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Grab Bag ~ Thursday 13 July

Did It My Way

And it's the hiway. I'm discovering some of the costs of self-publishing. Do they outweigh the benefits? Probably not. But they do disappoint me, and I think in time, things will have to change.

Twice this week, I've paid the price for not producing my book through a "reputable publisher". Partly, I understand the problem, and partly I protest. Since I'm an Alabama native, I've explored the possibility of having the book made available to my home-staters, and it looked at first as if I was making some progress. A lit mag editor said yes, they'd review the book for their print magazine for the Spring of '07. Now, very kindly and appreciated, he explains that his organization is having disagreements about doing full reviews of "author subsidized" books. Secondly, an April 07 book festival in Birmingham stipulates that, in addition to being a native of the state, your book must be from a "reputable publisher". Well, far as I know, the reputation of Goose Creek Press stands unblemished, but I don't think that's what they mean. It means "sorry, Charlie. We don't recognize your effort--no matter the endorsements, sales volume or other comparisons to "real" books. "

Everything is Broken

I confess I haven't used it very much lately. Summer is a down-time with photography, generally, and moreso this year with other things taking center stage. But finally, last night, a photo-op: Ann's dad's 92nd birthday party held down the valley in our "secret place" above Nameless Creek. I turn on the camera (Nikon D70) and nada. No power, no LCD, no nothing. Just a green light flashing at the bottom of the memory card door. Different card, different battery, same blink. So while we're in South Dakota in a few weeks, I guess my camera will be in RepairLand. I'm so bummed--not to mention it will cost me the equivalent of a couple dozen book sales to fix, most likely.

But wait! What's this? Oh I love the net. Digital Photography Forums / Nikon D70 Forum to the rescue. It seems I'm not alone. Early adopters of this camera who purchased in March and April of 2004 are experiencing BGLOD--the blinking green light of death. Nikon will repair it for free, and it may take as little as a week to have it back. So pardon my whining.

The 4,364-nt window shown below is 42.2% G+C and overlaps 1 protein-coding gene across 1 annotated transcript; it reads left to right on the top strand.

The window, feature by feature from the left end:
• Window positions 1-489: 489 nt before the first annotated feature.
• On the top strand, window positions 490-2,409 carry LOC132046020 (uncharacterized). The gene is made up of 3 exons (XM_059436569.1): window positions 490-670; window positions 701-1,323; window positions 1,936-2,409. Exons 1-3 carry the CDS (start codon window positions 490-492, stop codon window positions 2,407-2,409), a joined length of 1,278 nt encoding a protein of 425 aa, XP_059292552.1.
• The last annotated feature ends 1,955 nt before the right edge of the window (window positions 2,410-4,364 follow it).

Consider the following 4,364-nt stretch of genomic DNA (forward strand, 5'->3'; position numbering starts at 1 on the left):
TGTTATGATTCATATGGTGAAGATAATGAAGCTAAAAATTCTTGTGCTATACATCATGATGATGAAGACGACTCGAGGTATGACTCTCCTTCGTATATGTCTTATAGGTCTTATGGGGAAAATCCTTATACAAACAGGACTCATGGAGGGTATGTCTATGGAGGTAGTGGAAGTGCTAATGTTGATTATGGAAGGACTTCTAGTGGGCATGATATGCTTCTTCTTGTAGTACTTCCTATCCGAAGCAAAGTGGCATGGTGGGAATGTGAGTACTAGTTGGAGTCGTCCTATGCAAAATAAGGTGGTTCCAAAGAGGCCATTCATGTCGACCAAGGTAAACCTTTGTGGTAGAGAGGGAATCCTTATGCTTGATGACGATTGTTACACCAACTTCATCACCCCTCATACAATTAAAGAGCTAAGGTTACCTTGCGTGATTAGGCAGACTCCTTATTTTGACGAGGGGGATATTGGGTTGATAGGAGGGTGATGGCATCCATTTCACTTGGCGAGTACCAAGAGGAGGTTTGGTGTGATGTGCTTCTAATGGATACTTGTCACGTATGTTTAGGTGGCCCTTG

Warm (Hearth) Fuzzies

Today is my day to meet with the residents of Warm Hearth Retirement Village to talk about and read from the book. I'm having a hard time deciding which two or three selections might mean the most to this audience. I've stopped expecting in these events to be able to distill "what the book's about" into those few pieces that I read. That will have to be inferred from the little bit I say about how the book came to be, and from my "presence" and then, from purchasing the book. But I do want to find appropriate pieces for this audience who will be older than average, more well traveled and experienced, and maybe more patient as listeners. Many will have been teachers. Some will have had experiences like mine, searching for roots, for belonging and sense of place. I want to have plenty of time to let them tell their stories by the questions they ask and comments they make afterward.

So, Slow Road Home readers, here's your chance: What three selections would you chose for my audience today at 3:00? We have to decide soonish!

Long Way Home

I recorded the "lost dog" story some of you read here a while back. You can listen to it online at or listen live tomorrow on WVTF after the Civil War pieces at 6:50 and 8:50.